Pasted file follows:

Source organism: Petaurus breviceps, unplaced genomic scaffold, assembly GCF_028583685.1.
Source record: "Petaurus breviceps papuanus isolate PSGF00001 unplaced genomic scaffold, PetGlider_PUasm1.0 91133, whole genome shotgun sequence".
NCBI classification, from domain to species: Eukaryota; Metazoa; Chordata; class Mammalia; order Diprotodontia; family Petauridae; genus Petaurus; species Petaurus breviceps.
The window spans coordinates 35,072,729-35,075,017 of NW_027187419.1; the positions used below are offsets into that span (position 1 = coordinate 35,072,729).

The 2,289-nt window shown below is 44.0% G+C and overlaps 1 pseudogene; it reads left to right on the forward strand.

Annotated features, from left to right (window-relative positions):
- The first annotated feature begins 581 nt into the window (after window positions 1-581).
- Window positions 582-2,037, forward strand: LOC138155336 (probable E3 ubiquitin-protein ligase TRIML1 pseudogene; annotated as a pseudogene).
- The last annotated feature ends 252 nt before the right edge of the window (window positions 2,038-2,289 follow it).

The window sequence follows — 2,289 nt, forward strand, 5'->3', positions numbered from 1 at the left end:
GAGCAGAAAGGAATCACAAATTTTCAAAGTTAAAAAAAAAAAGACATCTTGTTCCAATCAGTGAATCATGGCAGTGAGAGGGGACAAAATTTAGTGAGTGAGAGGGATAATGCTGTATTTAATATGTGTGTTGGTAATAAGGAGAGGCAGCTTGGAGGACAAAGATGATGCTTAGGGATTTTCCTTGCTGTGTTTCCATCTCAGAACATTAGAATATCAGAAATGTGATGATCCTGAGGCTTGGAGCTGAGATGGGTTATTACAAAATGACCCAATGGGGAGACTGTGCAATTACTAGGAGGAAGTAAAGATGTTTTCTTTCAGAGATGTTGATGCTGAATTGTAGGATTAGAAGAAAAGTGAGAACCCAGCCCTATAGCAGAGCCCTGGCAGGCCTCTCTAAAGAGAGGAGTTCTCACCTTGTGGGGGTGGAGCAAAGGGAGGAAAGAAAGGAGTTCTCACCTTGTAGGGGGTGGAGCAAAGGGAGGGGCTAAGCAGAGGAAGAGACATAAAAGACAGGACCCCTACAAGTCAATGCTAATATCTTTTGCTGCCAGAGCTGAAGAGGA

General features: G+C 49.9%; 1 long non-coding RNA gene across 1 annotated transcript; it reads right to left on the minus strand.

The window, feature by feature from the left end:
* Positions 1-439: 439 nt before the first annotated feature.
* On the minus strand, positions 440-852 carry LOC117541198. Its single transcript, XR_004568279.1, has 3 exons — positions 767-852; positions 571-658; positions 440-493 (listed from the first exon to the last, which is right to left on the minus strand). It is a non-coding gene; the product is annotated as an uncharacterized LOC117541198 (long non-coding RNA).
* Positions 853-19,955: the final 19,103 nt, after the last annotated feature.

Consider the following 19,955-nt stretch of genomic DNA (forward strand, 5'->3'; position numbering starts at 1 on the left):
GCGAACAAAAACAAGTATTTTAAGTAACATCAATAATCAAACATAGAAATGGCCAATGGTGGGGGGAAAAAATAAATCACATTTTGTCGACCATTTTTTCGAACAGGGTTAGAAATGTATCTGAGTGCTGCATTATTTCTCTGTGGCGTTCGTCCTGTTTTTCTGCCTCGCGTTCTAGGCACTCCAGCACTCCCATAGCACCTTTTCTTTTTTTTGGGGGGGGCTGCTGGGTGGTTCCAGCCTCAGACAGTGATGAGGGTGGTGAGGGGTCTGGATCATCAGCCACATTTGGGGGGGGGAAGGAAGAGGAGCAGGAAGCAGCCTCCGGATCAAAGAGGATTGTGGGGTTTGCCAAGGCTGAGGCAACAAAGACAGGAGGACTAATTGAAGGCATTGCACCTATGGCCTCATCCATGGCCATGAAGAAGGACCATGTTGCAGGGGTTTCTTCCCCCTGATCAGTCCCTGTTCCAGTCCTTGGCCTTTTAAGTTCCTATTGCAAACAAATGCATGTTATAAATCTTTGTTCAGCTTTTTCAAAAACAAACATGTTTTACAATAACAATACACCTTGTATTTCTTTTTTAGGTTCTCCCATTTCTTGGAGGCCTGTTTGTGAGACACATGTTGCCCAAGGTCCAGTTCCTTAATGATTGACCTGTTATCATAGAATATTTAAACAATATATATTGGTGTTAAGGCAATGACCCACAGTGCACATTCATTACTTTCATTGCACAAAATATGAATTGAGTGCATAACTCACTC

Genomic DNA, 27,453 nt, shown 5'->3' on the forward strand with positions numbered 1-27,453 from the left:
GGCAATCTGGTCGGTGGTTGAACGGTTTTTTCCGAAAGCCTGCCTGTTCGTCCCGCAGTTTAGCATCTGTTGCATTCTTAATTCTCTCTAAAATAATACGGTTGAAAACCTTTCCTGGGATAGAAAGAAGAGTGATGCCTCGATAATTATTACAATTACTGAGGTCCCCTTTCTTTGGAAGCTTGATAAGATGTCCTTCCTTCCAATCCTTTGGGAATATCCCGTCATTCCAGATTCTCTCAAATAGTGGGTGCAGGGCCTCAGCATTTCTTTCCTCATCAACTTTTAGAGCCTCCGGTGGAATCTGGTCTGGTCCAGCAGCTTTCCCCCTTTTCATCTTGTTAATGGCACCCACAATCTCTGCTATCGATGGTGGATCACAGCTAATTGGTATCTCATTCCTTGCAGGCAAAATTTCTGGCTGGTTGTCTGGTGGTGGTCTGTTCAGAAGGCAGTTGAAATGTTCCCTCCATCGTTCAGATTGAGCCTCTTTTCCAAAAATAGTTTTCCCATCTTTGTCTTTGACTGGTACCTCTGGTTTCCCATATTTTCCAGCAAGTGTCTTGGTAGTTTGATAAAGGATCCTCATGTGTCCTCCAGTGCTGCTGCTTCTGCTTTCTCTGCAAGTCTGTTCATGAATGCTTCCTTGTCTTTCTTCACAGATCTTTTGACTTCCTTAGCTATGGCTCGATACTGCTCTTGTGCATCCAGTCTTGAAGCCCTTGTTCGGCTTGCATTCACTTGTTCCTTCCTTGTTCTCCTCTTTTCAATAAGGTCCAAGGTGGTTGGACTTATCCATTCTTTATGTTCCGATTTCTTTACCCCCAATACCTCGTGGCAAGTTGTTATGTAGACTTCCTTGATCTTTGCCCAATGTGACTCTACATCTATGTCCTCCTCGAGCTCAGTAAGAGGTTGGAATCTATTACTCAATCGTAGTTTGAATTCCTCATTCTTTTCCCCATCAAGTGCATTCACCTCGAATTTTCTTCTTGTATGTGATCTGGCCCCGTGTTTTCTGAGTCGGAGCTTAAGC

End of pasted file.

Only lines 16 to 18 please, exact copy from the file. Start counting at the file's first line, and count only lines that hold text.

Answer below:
* Positions 853-19,955: the final 19,103 nt, after the last annotated feature.

Consider the following 19,955-nt stretch of genomic DNA (forward strand, 5'->3'; position numbering starts at 1 on the left):
GCGAACAAAAACAAGTATTTTAAGTAACATCAATAATCAAACATAGAAATGGCCAATGGTGGGGGGAAAAAATAAATCACATTTTGTCGACCATTTTTTCGAACAGGGTTAGAAATGTATCTGAGTGCTGCATTATTTCTCTGTGGCGTTCGTCCTGTTTTTCTGCCTCGCGTTCTAGGCACTCCAGCACTCCCATAGCACCTTTTCTTTTTTTTGGGGGGGGCTGCTGGGTGGTTCCAGCCTCAGACAGTGATGAGGGTGGTGAGGGGTCTGGATCATCAGCCACATTTGGGGGGGGGAAGGAAGAGGAGCAGGAAGCAGCCTCCGGATCAAAGAGGATTGTGGGGTTTGCCAAGGCTGAGGCAACAAAGACAGGAGGACTAATTGAAGGCATTGCACCTATGGCCTCATCCATGGCCATGAAGAAGGACCATGTTGCAGGGGTTTCTTCCCCCTGATCAGTCCCTGTTCCAGTCCTTGGCCTTTTAAGTTCCTATTGCAAACAAATGCATGTTATAAATCTTTGTTCAGCTTTTTCAAAAACAAACATGTTTTACAATAACAATACACCTTGTATTTCTTTTTTAGGTTCTCCCATTTCTTGGAGGCCTGTTTGTGAGACACATGTTGCCCAAGGTCCAGTTCCTTAATGATTGACCTGTTATCATAGAATATTTAAACAATATATATTGGTGTTAAGGCAATGACCCACAGTGCACATTCATTACTTTCATTGCACAAAATATGAATTGAGTGCATAACTCACTC